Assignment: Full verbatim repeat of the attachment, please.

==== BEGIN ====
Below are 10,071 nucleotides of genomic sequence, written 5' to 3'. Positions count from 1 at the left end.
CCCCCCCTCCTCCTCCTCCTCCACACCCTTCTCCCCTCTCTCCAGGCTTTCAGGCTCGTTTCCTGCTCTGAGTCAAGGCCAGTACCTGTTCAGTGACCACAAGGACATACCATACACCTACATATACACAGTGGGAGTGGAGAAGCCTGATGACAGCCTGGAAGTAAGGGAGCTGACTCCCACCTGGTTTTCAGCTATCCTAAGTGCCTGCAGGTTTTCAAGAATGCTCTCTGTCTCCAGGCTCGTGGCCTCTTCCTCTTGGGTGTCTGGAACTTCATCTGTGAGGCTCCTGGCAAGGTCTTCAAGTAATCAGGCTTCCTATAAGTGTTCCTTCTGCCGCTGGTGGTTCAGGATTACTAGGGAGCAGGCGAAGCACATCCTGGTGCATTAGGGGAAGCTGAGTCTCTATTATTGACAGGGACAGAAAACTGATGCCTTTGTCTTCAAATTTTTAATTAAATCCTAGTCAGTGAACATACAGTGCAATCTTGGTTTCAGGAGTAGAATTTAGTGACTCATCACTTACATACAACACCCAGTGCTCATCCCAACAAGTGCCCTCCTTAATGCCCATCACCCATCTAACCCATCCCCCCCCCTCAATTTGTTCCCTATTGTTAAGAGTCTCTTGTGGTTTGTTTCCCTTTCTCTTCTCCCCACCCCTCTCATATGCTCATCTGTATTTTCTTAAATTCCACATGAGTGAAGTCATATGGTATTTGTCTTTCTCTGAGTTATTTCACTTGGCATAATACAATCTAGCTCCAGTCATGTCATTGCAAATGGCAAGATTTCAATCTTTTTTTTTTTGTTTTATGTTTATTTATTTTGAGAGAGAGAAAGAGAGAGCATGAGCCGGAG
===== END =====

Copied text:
Below are 10,071 nucleotides of genomic sequence, written 5' to 3'. Positions count from 1 at the left end.
CCCCCCCTCCTCCTCCTCCTCCACACCCTTCTCCCCTCTCTCCAGGCTTTCAGGCTCGTTTCCTGCTCTGAGTCAAGGCCAGTACCTGTTCAGTGACCACAAGGACATACCATACACCTACATATACACAGTGGGAGTGGAGAAGCCTGATGACAGCCTGGAAGTAAGGGAGCTGACTCCCACCTGGTTTTCAGCTATCCTAAGTGCCTGCAGGTTTTCAAGAATGCTCTCTGTCTCCAGGCTCGTGGCCTCTTCCTCTTGGGTGTCTGGAACTTCATCTGTGAGGCTCCTGGCAAGGTCTTCAAGTAATCAGGCTTCCTATAAGTGTTCCTTCTGCCGCTGGTGGTTCAGGATTACTAGGGAGCAGGCGAAGCACATCCTGGTGCATTAGGGGAAGCTGAGTCTCTATTATTGACAGGGACAGAAAACTGATGCCTTTGTCTTCAAATTTTTAATTAAATCCTAGTCAGTGAACATACAGTGCAATCTTGGTTTCAGGAGTAGAATTTAGTGACTCATCACTTACATACAACACCCAGTGCTCATCCCAACAAGTGCCCTCCTTAATGCCCATCACCCATCTAACCCATCCCCCCCCCTCAATTTGTTCCCTATTGTTAAGAGTCTCTTGTGGTTTGTTTCCCTTTCTCTTCTCCCCACCCCTCTCATATGCTCATCTGTATTTTCTTAAATTCCACATGAGTGAAGTCATATGGTATTTGTCTTTCTCTGAGTTATTTCACTTGGCATAATACAATCTAGCTCCAGTCATGTCATTGCAAATGGCAAGATTTCAATCTTTTTTTTTTTGTTTTATGTTTATTTATTTTGAGAGAGAGAAAGAGAGAGCATGAGCCGGAG